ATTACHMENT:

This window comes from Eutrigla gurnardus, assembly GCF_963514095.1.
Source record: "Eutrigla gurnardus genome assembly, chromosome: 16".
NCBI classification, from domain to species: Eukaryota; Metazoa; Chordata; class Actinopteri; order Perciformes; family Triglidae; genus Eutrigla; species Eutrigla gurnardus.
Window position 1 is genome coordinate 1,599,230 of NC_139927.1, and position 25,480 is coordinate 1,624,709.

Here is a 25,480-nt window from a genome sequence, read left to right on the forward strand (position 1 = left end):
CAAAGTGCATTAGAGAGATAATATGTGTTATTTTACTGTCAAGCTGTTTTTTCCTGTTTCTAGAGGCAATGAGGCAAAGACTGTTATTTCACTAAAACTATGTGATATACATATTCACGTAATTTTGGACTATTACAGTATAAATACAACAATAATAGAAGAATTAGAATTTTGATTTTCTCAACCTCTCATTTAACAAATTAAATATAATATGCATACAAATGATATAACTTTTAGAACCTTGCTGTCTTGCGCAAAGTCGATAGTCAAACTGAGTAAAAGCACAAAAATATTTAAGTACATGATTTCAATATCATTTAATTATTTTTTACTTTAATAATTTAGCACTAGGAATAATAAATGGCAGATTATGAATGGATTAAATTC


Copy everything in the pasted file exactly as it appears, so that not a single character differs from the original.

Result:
This window comes from Eutrigla gurnardus, assembly GCF_963514095.1.
Source record: "Eutrigla gurnardus genome assembly, chromosome: 16".
NCBI classification, from domain to species: Eukaryota; Metazoa; Chordata; class Actinopteri; order Perciformes; family Triglidae; genus Eutrigla; species Eutrigla gurnardus.
Window position 1 is genome coordinate 1,599,230 of NC_139927.1, and position 25,480 is coordinate 1,624,709.

Here is a 25,480-nt window from a genome sequence, read left to right on the forward strand (position 1 = left end):
CAAAGTGCATTAGAGAGATAATATGTGTTATTTTACTGTCAAGCTGTTTTTTCCTGTTTCTAGAGGCAATGAGGCAAAGACTGTTATTTCACTAAAACTATGTGATATACATATTCACGTAATTTTGGACTATTACAGTATAAATACAACAATAATAGAAGAATTAGAATTTTGATTTTCTCAACCTCTCATTTAACAAATTAAATATAATATGCATACAAATGATATAACTTTTAGAACCTTGCTGTCTTGCGCAAAGTCGATAGTCAAACTGAGTAAAAGCACAAAAATATTTAAGTACATGATTTCAATATCATTTAATTATTTTTTACTTTAATAATTTAGCACTAGGAATAATAAATGGCAGATTATGAATGGATTAAATTC